Founded in 1948, Widen is an anomaly in the software space: a family-owned plate engraving business that reinvented itself into a global technology company. Widen’s history demonstrates how companies can adapt and thrive through technological disruptions.
In 1948, Emily and Arthur Widen founded Widen Engraving, a company that engraved plates for newspaper presses. Under their son, Mark Widen, the company expanded into additional prepress services, evolving from plates to film negatives and color printing. In 1985, Widen invested $3 million in color scanners and Scitex equipment not realizing how soon they’d have to divest.
Learn more about Widen’s rich history.
In 1996, Widen, led by Mark’s son Reed, began dabbling in digital technology. The company put $4 million into digital printing services and an R&D program. In 1996, the R&D team produced Widen’s first image database system, long before anyone used the term “digital asset management.” In 1998, Widen started selling this software to customers who, increasingly, were designing and storing marketing images on computers.
By the time Matthew Gonnering joined Widen in 2000, the print era was waning. Just months earlier, Gonnering had worked for a printing company that had to close its doors. From that experience, Gonnering learned the importance of adapting, whatever the risks may be. When he was appointed CEO of Widen in 2009, software only accounted for 19 percent of revenue the year prior. Widen either had to reinvigorate the prepress business or double down on software.
“The Widen family had an appetite for risk and experimentation. They had thrived by reinventing their business multiple times,” said Gonnering. “Our team inherited that culture and recognized that Widen had to reinvent yet again. It was DAM or die.”
Widen regrouped during the recession then went on offense. Web and smartphone technologies were making digital content the center of all communications and knowledge. Widen had an edge because it created, converted, retouched, and distributed massive visual files for catalogs and packaging. Its team understood the makeup of files and the need for a centralized content hub. Now, more than 350,000 people use Widen to organize, review, approve, distribute, monitor, and archive content assets. For over 600 renowned brands, Widen’s software is a pillar in marketing technology stacks that create compelling, meaningful, and measurable experiences.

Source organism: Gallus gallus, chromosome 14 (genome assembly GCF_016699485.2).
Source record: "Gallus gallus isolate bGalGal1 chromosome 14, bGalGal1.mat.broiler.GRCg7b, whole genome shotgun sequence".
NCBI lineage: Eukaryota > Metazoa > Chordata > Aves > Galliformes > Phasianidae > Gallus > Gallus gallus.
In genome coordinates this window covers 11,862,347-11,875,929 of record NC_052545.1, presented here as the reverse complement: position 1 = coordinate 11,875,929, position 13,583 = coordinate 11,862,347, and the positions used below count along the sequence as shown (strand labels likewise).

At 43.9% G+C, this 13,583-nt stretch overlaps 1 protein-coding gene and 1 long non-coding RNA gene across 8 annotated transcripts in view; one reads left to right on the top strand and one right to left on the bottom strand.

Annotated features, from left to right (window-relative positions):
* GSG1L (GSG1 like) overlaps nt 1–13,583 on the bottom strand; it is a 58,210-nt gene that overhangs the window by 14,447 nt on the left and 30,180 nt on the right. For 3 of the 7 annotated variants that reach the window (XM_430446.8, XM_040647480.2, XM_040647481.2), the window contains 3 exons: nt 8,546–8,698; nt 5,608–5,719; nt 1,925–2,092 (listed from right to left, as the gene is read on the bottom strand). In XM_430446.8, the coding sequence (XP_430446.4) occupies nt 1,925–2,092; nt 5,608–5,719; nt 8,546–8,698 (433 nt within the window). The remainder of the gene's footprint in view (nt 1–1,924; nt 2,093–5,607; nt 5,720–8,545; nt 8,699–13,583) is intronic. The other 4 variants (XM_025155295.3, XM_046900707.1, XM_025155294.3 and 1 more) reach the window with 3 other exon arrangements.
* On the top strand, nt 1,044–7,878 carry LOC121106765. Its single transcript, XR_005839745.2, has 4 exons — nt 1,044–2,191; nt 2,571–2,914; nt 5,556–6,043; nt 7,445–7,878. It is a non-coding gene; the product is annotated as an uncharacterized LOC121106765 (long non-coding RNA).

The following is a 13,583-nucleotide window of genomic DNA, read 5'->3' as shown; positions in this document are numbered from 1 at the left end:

Within a decade, Widen’s business has changed radically. 75 percent of Widen’s revenue now comes from technology, and its team of software employees grew from 15 in 2009 to more than 100 in 2017. Since 2013, Widen has welcomed more than 90 new customers per year and achieved 30 percent average annual revenue growth. Widen counts 20 of Interbrand’s 100 Best Global Brands and dozens of the Forbes Global 2000 among its customers. Every day, Widen delivers more than 20 million pieces of content to the public and facilitates over 33,000 digital asset uploads, 100,000 downloads, and 1.1 million API calls between marketing systems. (View the 2017 DAM Data Report for more benchmarks.)
“For 70 years, we’ve helped our customers cultivate the power of expression. 70 years from now, I’m willing to bet that Widen will still help people unlock their creative potential,” said Gonnering. “I think ‘mature’ companies struggle when they try to adapt to new technology. We’ve been adapting new technology to our essential purpose and values for decades.”
In the past year, Widen has received recognition from the EContent 100, G2 Crowd, Capterra, the SIIA CODiE Awards, The Codified DAM Consultant™, Comparably, WorldBlu, and Madison Magazine. After 70 years in business, the team knows better than to rest on its laurels. “We’re just getting started,” said Gonnering.
With more than 70 years of service experience, Widen is the company that does what it says, striving to be the best part of our customers’ day, every day.
Contact us to learn more about how Widen can help you.